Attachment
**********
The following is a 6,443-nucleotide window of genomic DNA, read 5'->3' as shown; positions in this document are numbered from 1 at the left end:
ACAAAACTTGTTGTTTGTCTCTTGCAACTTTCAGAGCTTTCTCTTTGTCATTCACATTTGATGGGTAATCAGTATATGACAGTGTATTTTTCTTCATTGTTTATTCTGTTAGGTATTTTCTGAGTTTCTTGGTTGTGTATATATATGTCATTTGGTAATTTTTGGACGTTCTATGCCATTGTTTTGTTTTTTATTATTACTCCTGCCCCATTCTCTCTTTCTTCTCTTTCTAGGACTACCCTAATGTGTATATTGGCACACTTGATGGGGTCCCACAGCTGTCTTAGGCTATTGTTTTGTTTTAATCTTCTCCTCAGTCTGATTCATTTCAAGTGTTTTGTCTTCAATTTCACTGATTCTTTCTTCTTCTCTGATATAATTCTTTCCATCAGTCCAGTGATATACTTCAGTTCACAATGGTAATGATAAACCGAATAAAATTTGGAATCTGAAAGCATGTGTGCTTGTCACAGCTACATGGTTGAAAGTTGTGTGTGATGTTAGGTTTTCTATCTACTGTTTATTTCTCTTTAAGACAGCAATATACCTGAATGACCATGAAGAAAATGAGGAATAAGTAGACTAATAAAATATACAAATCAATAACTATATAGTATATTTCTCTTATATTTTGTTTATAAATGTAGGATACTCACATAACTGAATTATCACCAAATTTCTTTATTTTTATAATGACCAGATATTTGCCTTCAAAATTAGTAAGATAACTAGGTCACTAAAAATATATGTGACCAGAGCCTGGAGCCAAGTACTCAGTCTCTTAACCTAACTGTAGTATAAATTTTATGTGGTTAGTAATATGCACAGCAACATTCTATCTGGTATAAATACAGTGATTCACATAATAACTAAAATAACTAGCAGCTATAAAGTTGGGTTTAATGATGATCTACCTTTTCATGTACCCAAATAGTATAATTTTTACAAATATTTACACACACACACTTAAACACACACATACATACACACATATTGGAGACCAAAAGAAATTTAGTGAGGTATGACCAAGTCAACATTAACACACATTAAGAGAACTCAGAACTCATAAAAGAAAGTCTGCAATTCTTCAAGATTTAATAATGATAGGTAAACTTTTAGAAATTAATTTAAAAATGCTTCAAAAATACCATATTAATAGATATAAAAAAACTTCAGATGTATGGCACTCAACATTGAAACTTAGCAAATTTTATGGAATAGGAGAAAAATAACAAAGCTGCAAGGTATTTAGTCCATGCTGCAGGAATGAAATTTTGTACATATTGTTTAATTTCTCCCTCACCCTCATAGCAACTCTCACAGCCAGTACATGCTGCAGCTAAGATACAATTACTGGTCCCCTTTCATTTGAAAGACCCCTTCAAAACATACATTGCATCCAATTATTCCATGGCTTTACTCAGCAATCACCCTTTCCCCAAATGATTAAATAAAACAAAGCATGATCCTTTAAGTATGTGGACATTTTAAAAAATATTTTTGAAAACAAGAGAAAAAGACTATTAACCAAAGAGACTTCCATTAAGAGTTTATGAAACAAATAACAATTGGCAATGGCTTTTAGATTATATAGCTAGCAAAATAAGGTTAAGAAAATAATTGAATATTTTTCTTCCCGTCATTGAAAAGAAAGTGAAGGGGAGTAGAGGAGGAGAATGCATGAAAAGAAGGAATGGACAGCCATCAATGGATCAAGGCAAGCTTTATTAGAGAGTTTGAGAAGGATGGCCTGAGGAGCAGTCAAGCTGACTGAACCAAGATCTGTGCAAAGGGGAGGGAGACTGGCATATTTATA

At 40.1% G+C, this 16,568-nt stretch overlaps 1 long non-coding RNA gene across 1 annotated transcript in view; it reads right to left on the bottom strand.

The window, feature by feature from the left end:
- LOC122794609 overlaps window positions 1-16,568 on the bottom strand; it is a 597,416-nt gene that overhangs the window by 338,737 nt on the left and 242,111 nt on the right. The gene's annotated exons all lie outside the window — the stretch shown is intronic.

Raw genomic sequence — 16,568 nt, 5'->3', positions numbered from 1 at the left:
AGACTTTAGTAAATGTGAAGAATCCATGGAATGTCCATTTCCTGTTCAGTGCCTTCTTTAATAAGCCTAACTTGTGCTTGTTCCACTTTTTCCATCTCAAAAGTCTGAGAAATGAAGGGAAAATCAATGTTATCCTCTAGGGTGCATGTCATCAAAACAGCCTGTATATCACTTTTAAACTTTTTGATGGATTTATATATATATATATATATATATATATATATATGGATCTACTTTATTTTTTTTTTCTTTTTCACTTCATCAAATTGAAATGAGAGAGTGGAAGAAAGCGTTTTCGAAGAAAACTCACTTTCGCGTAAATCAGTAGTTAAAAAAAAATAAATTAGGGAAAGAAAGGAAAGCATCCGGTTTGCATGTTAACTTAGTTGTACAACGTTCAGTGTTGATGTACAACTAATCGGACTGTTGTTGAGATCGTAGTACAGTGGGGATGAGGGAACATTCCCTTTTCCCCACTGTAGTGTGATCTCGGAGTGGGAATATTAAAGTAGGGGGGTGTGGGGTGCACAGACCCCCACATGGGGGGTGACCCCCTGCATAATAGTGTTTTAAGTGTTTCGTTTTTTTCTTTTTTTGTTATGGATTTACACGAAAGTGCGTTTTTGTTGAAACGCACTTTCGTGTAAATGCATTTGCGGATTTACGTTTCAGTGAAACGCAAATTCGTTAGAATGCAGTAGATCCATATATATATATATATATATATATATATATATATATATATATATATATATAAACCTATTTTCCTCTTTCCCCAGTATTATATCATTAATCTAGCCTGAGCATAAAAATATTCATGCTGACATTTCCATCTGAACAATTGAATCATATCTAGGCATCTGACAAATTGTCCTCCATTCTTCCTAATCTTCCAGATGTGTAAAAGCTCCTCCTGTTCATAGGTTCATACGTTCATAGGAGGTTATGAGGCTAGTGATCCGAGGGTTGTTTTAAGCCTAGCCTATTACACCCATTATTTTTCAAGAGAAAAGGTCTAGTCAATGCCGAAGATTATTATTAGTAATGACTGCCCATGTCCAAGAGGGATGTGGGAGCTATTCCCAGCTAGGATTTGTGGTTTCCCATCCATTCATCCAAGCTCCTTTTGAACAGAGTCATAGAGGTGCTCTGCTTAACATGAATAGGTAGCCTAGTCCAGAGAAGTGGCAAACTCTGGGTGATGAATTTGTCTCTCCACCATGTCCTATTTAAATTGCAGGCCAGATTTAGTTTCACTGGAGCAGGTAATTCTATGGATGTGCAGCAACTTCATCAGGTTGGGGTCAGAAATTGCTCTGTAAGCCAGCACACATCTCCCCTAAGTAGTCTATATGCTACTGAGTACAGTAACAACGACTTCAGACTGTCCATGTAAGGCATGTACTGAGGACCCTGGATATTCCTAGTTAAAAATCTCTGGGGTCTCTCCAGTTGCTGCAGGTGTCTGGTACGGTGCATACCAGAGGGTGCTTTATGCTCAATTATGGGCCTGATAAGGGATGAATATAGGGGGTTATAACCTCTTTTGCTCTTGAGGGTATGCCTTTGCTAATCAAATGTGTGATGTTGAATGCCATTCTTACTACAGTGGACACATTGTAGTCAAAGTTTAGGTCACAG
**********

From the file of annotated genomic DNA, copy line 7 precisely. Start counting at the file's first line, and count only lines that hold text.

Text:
AGACTTTAGTAAATGTGAAGAATCCATGGAATGTCCATTTCCTGTTCAGTGCCTTCTTTAATAAGCCTAACTTGTGCTTGTTCCACTTTTTCCATCTCAAAAGTCTGAGAAATGAAGGGAAAATCAATGTTATCCTCTAGGGTGCATGTCATCAAAACAGCCTGTATATCACTTTTAAACTTTTTGATGGATTTATATATATATATATATATATATATATATATATGGATCTACTTTATTTTTTTTTTCTTTTTCACTTCATCAAATTGAAATGAGAGAGTGGAAGAAAGCGTTTTCGAAGAAAACTCACTTTCGCGTAAATCAGTAGTTAAAAAAAAATAAATTAGGGAAAGAAAGGAAAGCATCCGGTTTGCATGTTAACTTAGTTGTACAACGTTCAGTGTTGATGTACAACTAATCGGACTGTTGTTGAGATCGTAGTACAGTGGGGATGAGGGAACATTCCCTTTTCCCCACTGTAGTGTGATCTCGGAGTGGGAATATTAAAGTAGGGGGGTGTGGGGTGCACAGACCCCCACATGGGGGGTGACCCCCTGCATAATAGTGTTTTAAGTGTTTCGTTTTTTTCTTTTTTTGTTATGGATTTACACGAAAGTGCGTTTTTGTTGAAACGCACTTTCGTGTAAATGCATTTGCGGATTTACGTTTCAGTGAAACGCAAATTCGTTAGAATGCAGTAGATCCATATATATATATATATATATATATATATATATATATATATATATATATATAAACCTATTTTCCTCTTTCCCCAGTATTATATCATTAATCTAGCCTGAGCATAAAAATATTCATGCTGACATTTCCATCTGAACAATTGAATCATATCTAGGCATCTGACAAATTGTCCTCCATTCTTCCTAATCTTCCAGATGTGTAAAAGCTCCTCCTGTTCATAGGTTCATACGTTCATAGGAGGTTATGAGGCTAGTGATCCGAGGGTTGTTTTAAGCCTAGCCTATTACACCCATTATTTTTCAAGAGAAAAGGTCTAGTCAATGCCGAAGATTATTATTAGTAATGACTGCCCATGTCCAAGAGGGATGTGGGAGCTATTCCCAGCTAGGATTTGTGGTTTCCCATCCATTCATCCAAGCTCCTTTTGAACAGAGTCATAGAGGTGCTCTGCTTAACATGAATAGGTAGCCTAGTCCAGAGAAGTGGCAAACTCTGGGTGATGAATTTGTCTCTCCACCATGTCCTATTTAAATTGCAGGCCAGATTTAGTTTCACTGGAGCAGGTAATTCTATGGATGTGCAGCAACTTCATCAGGTTGGGGTCAGAAATTGCTCTGTAAGCCAGCACACATCTCCCCTAAGTAGTCTATATGCTACTGAGTACAGTAACAACGACTTCAGACTGTCCATGTAAGGCATGTACTGAGGACCCTGGATATTCCTAGTTAAAAATCTCTGGGGTCTCTCCAGTTGCTGCAGGTGTCTGGTACGGTGCATACCAGAGGGTGCTTTATGCTCAATTATGGGCCTGATAAGGGATGAATATAGGGGGTTATAACCTCTTTTGCTCTTGAGGGTATGCCTTTGCTAATCAAATGTGTGATGTTGAATGCCATTCTTACTACAGTGGACACATTGTAGTCAAAGTTTAGGTCACAG